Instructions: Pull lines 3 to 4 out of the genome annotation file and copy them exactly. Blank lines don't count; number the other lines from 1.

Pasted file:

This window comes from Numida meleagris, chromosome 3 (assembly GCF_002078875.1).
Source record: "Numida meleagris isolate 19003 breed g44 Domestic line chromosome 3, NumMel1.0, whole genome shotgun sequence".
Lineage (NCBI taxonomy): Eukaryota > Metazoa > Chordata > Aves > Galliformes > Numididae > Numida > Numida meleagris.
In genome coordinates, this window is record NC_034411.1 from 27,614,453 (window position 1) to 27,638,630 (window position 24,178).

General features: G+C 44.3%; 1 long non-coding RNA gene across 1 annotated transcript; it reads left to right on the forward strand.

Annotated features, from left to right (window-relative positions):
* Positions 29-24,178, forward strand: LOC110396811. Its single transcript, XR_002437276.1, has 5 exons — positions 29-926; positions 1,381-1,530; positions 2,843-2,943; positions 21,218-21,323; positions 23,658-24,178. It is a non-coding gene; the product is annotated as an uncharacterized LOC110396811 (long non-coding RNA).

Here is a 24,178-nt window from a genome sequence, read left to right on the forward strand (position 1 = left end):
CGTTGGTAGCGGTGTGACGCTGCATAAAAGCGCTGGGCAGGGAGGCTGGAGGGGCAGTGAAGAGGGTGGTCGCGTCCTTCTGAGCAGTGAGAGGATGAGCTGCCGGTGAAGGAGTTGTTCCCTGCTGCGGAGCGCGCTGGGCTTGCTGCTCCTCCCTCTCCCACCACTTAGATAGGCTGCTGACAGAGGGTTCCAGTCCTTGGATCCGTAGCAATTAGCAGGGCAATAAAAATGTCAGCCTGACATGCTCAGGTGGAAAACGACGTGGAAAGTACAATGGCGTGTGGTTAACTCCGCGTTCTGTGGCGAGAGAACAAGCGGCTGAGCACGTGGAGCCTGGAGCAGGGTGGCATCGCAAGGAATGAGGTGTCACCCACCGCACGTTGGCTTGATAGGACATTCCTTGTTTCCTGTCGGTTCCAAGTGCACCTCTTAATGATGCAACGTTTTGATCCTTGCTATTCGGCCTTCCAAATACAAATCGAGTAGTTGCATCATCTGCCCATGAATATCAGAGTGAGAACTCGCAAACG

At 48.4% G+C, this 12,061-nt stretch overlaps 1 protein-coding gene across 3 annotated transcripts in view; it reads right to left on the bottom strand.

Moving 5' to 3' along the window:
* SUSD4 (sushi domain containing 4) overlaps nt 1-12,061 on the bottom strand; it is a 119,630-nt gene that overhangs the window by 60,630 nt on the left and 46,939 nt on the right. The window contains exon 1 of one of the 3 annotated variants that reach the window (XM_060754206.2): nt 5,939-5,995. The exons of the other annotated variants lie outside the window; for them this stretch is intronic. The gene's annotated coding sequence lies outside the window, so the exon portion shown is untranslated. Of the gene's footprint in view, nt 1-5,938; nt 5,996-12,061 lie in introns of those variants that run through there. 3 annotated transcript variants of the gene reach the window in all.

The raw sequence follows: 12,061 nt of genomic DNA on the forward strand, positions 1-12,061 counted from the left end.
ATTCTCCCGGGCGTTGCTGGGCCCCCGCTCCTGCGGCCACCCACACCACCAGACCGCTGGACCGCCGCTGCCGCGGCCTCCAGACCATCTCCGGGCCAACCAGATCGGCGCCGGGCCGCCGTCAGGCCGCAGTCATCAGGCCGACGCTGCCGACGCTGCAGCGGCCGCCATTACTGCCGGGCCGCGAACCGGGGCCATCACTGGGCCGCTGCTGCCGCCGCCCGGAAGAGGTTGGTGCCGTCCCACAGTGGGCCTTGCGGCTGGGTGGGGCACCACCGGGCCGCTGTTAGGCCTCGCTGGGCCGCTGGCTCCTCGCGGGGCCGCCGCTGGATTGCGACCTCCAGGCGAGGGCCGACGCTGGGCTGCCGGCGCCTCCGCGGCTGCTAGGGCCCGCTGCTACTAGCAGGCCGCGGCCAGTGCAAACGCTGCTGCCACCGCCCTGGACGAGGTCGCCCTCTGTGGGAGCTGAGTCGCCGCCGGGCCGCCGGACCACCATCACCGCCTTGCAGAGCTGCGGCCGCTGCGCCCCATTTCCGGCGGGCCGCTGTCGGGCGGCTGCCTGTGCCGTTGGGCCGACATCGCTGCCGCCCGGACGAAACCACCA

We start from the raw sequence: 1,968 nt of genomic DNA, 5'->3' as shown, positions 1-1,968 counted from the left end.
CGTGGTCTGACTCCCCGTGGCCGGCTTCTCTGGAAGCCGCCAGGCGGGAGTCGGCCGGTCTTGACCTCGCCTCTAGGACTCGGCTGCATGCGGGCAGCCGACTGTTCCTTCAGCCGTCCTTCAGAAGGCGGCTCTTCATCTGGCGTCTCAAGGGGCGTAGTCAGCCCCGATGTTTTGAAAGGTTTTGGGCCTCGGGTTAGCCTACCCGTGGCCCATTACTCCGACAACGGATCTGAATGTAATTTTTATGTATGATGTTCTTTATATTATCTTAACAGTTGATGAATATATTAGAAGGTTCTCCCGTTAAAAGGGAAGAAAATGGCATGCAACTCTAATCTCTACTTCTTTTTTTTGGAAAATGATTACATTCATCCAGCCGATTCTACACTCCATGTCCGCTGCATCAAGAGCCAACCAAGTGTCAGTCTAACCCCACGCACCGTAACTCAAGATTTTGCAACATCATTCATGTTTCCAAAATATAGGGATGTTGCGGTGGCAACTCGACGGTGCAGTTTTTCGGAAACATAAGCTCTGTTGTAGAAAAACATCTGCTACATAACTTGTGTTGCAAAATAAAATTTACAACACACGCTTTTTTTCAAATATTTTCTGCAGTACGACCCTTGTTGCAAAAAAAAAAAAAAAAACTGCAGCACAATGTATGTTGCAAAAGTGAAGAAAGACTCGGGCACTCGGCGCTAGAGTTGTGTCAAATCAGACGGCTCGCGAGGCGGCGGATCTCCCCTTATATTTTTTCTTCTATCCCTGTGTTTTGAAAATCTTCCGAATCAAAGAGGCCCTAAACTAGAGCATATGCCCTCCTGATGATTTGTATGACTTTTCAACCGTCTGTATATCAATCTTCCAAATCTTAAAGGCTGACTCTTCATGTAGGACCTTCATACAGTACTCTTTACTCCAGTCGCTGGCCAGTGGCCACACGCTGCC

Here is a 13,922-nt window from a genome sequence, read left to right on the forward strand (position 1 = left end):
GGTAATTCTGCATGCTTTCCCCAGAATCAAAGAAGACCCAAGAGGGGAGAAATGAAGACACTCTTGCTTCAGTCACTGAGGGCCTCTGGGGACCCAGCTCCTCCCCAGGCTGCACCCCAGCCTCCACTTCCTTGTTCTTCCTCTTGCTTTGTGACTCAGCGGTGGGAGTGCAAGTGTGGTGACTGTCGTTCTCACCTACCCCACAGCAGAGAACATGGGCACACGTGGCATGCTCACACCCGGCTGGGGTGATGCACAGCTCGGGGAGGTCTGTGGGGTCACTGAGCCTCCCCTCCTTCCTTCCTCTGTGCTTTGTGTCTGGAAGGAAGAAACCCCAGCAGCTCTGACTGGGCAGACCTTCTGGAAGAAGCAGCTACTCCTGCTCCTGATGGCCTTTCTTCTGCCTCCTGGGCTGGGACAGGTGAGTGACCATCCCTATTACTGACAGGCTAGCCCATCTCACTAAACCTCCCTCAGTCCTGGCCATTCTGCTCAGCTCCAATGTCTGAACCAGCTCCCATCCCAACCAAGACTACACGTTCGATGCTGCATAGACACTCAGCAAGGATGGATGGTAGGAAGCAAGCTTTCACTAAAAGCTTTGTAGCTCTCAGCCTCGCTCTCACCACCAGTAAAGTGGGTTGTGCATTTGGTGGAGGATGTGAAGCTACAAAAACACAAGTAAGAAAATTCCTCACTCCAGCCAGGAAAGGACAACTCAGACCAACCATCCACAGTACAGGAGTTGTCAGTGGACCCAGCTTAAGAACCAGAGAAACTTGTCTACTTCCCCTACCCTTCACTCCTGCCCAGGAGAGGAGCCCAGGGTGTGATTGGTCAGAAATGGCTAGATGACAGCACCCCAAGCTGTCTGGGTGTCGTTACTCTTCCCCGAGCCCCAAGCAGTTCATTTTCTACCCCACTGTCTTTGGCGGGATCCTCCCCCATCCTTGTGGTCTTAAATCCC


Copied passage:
Lineage (NCBI taxonomy): Eukaryota > Metazoa > Chordata > Aves > Galliformes > Numididae > Numida > Numida meleagris.
In genome coordinates, this window is record NC_034411.1 from 27,614,453 (window position 1) to 27,638,630 (window position 24,178).